You’ve probably heard of Distributed Tracing -- it’s a form of application telemetry, sometimes referred to as a “pillar of observability” alongside metrics, and logs. You might be familiar with tools like Jaeger and Zipkin, which are open source trace storage and analysis tools -- they help you visualize and search for distributed traces. Perhaps you know of OpenTelemetryOpenTelemetry, an open source standard on instrumenting software to create distributed trace data?
Regardless, you probably have a lot of questions about distributed tracing. I certainly did, which is why I wrote a book about it! What’s remarkable is that there’s been a lot of new developments, innovations, and updates in the world of distributed tracing over the past two years -- enough to warrant a quick review of what constitutes modern distributed tracing.
Tracing In A Nutshell
Let’s start with a quick review. What is a trace, anyway? Fundamentally, a trace is a record of some request, or transaction, in a distributed system. Traces are made up of spans, which are records of discrete units of work. A single span will usually map to a single microservice (or equivalent functional unit in your architecture) and should contain useful metadata about a request. Traces are linked by way of a context, a shared identifier that is unique to each request. Each span in a trace shares the same trace context.
To illustrate this, think about a basic 3-tier web application. You’ve got some client running in the browser, a server that exposes an API, and a database or other store to record and persist application data. A trace would give you detailed performance information about each component on a per-request basis. Each span would record interesting metadata about the request -- such as the user agent of the client browser, the particular hostname and region of the server, and the query being sent to the database. In addition, each span would record the amount of time spent to process and handle its work, any logging data that you might wish to emit, and more.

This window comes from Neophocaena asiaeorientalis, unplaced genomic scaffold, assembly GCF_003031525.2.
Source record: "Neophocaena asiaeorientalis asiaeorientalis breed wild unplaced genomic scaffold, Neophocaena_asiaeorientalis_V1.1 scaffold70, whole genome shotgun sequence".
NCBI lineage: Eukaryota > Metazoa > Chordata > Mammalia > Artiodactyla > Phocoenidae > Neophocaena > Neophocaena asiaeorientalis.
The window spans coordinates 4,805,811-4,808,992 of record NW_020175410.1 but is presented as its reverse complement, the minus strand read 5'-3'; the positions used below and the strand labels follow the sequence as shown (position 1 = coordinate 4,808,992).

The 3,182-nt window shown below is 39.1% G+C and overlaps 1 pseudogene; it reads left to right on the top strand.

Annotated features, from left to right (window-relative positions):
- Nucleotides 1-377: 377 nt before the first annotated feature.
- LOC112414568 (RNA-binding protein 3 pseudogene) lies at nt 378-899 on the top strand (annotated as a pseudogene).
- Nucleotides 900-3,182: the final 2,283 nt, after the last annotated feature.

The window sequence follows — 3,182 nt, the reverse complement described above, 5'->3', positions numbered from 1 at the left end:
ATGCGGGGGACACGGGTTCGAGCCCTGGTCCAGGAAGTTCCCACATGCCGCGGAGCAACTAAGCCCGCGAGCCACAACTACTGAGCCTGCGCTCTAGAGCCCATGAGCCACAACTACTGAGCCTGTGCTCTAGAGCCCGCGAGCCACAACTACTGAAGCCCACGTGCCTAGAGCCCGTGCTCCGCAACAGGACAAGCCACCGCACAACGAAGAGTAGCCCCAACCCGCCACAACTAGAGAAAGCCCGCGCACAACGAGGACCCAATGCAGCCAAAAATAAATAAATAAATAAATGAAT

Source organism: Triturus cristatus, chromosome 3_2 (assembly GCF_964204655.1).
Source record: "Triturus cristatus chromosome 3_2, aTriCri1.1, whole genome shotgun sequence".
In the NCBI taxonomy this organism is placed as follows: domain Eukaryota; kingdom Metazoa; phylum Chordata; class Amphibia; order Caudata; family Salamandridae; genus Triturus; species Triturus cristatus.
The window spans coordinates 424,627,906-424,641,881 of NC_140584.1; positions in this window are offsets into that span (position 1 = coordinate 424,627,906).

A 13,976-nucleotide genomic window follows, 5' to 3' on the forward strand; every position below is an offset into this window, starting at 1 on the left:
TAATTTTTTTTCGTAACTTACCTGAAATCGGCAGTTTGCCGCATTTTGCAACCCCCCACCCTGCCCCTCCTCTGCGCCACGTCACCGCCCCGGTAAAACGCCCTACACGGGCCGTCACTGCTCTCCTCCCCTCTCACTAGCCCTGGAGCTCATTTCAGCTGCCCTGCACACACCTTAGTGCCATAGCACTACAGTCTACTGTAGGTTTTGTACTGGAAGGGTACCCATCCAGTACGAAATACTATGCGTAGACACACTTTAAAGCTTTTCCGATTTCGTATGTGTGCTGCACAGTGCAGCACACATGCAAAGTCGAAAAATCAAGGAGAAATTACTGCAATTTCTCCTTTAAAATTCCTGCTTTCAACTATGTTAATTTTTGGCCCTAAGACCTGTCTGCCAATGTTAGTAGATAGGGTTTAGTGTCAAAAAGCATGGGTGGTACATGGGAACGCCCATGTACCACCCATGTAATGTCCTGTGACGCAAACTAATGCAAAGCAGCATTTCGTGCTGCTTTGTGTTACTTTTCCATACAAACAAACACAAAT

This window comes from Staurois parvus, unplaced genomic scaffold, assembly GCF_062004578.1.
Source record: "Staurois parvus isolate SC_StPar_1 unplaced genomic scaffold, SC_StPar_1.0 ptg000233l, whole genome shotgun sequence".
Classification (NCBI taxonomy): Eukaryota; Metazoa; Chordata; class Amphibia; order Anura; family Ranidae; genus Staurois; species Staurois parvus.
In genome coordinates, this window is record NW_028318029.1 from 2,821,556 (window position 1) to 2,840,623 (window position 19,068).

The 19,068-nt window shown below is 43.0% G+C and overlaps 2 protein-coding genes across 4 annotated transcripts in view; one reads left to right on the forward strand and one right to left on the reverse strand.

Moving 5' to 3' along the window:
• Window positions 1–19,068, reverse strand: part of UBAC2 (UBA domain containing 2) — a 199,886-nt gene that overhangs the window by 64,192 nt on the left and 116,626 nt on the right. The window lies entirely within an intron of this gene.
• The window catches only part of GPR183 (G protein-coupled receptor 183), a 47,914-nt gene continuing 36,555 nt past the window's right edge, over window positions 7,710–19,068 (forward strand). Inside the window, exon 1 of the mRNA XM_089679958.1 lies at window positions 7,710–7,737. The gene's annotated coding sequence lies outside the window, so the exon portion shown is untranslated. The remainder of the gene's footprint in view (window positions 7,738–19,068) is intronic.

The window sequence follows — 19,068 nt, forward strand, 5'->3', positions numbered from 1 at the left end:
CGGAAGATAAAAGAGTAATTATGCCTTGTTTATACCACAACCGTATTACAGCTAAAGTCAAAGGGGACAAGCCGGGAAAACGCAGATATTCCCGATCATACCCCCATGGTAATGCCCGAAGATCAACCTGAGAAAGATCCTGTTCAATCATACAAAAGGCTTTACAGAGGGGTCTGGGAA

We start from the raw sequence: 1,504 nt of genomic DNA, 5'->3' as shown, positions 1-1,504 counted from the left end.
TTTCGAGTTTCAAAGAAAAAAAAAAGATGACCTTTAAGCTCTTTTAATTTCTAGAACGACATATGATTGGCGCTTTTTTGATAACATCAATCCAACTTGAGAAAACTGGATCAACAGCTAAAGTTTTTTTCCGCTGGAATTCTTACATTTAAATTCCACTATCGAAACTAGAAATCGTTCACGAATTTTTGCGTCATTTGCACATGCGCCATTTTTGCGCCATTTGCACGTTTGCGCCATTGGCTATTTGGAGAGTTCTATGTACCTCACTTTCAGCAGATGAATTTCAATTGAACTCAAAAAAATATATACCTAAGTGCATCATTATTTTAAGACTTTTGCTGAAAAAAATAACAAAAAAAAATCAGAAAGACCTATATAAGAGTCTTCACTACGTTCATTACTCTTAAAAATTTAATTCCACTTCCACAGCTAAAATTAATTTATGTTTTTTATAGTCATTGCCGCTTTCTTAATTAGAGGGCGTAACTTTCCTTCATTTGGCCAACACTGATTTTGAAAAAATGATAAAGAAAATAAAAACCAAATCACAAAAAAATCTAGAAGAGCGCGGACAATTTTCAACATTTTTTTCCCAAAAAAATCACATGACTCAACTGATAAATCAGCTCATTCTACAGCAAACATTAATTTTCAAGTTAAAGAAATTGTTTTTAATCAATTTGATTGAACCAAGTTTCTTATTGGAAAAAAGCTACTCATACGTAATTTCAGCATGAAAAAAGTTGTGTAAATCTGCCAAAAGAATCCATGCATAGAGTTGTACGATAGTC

Now, we can use these traces in many ways. Often, developers and SREs will find them valuable to simply understand application health on a per-request basis. A single trace can be useful in order to inspect a single transaction, after all. This is only the tip of the iceberg, however -- tools such as Lightstep Observability allow you to aggregate many traces together and analyze them based on their metadata. This gives you the ability to ask interesting questions about your distributed system -- for example, to compare average or p95 latency across different cloud regions, or to evaluate the error rates between different versions of a service or dependency. These are questions that are challenging to ask with traditional metrics or logs alone -- in the case of metrics, you often lack the required dimensions in order to perform these complex queries, and in the case of logs, you may be required to perform costly (and slow) searches across un-indexed data.
What’s New With Tracing?
Over the past couple of years, distributed tracing has gone from a ‘nice to have’ to a ‘need to have’ for many operators. This shift has been led by three important advances in the world of tracing: OpenTelemetry, eBPF, and Continuous Profiling. Let’s talk about these three trends.
OpenTelemetry has introduced many powerful, and crucial, features to the distributed tracing story. Foremost, it provides a standard data format, API, SDK, and toolset to developers, SREs, and maintainers who wish to add or integrate distributed tracing into their applications, services, frameworks, and systems. The value of OpenTelemetry is threefold:
It provides a broadly supported and standard API and data model for creating and serializing telemetry data.
It’s a lingua franca -- you can write your instrumentation code once, but use the data with dozens of open source or commercial analysis tools.